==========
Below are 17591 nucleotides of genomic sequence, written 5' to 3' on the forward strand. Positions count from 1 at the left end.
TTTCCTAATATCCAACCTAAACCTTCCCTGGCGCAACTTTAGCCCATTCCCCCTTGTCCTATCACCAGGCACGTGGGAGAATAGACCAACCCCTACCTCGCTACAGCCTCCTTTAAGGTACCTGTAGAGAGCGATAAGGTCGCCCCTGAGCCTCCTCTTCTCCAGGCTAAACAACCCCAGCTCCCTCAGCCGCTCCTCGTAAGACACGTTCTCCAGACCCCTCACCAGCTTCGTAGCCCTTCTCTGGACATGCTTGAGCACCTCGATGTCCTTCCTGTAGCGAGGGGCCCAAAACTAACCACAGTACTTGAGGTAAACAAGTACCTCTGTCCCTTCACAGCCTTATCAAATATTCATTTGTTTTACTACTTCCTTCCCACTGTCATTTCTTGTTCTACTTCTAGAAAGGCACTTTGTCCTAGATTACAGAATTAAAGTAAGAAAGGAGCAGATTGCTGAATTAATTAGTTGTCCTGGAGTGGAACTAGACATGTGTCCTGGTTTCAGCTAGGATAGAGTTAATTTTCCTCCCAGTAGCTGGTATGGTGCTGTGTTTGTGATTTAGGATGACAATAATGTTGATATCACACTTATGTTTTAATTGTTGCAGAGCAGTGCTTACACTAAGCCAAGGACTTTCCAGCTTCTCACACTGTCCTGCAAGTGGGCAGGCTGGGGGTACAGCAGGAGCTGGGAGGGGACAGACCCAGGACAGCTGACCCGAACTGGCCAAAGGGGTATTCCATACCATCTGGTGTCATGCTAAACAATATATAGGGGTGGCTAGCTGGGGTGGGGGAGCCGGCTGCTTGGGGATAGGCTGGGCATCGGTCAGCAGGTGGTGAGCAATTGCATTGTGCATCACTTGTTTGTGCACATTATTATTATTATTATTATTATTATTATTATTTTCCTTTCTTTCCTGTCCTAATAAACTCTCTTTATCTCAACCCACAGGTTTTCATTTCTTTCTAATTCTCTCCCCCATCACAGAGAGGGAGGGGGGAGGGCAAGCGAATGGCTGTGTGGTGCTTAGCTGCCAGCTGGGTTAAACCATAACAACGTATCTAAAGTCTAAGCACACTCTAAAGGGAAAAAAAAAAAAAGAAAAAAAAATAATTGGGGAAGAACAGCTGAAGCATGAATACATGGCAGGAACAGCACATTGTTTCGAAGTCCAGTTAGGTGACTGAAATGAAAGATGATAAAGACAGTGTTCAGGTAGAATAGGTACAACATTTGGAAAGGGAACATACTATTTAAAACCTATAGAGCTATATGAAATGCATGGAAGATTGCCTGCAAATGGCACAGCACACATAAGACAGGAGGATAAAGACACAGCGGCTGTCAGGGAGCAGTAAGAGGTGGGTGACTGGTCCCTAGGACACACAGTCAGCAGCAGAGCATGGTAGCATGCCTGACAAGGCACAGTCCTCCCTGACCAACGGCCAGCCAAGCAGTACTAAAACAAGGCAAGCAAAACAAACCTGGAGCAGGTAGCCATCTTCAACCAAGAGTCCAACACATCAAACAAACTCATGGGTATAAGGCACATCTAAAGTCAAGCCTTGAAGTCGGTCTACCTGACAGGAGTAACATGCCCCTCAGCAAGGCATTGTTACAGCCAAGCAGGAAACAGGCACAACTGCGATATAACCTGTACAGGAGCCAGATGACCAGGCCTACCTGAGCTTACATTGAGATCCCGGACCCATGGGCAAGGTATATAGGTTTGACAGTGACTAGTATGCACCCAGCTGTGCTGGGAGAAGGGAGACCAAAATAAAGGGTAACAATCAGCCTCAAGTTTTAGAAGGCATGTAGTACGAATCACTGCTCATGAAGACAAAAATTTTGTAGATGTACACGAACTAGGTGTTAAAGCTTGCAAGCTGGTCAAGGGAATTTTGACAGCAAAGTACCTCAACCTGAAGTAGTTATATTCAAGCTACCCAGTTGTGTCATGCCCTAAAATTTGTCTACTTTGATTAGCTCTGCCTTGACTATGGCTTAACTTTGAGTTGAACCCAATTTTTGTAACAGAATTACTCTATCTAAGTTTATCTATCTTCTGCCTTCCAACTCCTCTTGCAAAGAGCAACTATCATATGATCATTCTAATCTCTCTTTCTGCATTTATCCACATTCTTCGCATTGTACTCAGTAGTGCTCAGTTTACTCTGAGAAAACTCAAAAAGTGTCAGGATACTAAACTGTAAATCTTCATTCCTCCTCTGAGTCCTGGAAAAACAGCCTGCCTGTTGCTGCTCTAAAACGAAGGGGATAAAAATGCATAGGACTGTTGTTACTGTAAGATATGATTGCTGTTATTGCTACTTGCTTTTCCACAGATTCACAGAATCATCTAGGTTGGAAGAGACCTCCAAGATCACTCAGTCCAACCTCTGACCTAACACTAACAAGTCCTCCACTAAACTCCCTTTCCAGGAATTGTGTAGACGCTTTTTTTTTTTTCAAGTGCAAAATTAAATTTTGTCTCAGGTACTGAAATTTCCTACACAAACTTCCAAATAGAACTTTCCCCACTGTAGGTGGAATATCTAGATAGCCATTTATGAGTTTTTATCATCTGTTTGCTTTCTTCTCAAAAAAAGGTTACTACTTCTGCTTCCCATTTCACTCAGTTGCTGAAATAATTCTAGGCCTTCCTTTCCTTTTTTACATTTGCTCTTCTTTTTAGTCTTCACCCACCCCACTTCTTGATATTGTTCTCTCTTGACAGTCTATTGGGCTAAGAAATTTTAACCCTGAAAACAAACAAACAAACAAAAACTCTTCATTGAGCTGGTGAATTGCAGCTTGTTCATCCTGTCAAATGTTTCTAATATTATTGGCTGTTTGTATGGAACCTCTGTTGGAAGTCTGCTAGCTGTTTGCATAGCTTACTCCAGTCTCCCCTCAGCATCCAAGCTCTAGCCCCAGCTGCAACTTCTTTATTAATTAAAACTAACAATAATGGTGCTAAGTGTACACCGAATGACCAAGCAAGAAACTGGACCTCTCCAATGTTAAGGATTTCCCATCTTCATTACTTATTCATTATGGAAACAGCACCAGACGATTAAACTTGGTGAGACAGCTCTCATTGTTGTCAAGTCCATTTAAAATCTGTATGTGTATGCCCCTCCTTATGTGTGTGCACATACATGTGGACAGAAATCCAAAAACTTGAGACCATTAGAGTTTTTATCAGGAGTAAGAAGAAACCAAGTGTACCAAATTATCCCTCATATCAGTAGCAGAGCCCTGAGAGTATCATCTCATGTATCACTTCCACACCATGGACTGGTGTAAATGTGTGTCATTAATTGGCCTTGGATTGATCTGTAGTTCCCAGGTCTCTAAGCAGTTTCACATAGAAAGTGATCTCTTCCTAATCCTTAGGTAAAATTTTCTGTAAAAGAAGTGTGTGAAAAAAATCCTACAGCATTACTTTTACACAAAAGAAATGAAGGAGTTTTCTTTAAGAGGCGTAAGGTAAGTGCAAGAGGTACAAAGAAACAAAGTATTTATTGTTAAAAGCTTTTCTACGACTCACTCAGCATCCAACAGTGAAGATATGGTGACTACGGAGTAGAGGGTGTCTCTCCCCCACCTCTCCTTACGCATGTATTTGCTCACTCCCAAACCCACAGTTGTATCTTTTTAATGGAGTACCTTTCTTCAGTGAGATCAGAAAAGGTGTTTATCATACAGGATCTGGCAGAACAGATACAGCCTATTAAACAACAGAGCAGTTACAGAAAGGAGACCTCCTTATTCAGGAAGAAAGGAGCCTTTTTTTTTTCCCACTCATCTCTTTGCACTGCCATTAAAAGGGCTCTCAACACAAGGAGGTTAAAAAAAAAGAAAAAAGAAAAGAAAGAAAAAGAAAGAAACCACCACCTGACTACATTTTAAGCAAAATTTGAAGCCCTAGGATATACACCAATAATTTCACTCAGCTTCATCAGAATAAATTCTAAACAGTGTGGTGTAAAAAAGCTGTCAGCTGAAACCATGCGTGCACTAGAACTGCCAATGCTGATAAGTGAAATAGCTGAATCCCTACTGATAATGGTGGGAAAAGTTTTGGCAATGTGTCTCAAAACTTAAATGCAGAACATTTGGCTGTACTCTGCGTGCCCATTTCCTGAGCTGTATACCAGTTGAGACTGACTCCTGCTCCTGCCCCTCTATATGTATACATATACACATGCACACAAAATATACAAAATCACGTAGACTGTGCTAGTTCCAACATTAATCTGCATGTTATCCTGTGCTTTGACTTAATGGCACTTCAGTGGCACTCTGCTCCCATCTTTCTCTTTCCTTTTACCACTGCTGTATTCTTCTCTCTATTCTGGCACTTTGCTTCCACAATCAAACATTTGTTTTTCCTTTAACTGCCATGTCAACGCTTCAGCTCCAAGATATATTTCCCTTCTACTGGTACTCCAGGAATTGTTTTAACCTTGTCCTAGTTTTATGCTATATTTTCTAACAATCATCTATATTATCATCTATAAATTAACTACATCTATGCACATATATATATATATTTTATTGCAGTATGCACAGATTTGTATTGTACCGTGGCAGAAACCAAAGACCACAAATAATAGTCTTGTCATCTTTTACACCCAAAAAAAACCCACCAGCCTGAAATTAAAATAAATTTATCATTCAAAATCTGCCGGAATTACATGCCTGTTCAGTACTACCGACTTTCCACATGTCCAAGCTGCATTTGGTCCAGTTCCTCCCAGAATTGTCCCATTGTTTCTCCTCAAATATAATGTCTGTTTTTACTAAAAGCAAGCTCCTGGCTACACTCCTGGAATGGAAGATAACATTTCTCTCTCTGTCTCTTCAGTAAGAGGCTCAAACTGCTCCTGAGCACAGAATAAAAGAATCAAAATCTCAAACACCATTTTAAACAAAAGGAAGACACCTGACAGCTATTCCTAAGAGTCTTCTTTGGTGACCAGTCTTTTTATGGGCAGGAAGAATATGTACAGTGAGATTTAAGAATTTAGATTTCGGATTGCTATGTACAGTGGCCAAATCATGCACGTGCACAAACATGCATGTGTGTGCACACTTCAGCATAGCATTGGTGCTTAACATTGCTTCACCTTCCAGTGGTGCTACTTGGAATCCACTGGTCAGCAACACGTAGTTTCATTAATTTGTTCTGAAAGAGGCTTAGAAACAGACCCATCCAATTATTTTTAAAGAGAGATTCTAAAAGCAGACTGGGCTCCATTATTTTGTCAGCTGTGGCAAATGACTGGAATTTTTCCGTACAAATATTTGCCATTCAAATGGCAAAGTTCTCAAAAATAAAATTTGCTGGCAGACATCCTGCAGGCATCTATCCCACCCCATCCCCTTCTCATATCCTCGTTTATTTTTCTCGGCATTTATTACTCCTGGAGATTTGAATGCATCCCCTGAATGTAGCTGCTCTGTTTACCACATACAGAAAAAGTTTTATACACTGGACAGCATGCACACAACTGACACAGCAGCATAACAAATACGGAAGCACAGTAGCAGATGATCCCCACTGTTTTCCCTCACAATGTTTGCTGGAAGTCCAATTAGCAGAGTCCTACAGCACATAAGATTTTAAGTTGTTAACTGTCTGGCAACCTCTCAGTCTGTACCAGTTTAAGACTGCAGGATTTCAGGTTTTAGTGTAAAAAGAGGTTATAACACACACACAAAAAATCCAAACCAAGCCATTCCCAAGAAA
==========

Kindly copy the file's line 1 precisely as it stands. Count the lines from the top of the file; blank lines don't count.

Below are 17591 nucleotides of genomic sequence, written 5' to 3' on the forward strand. Positions count from 1 at the left end.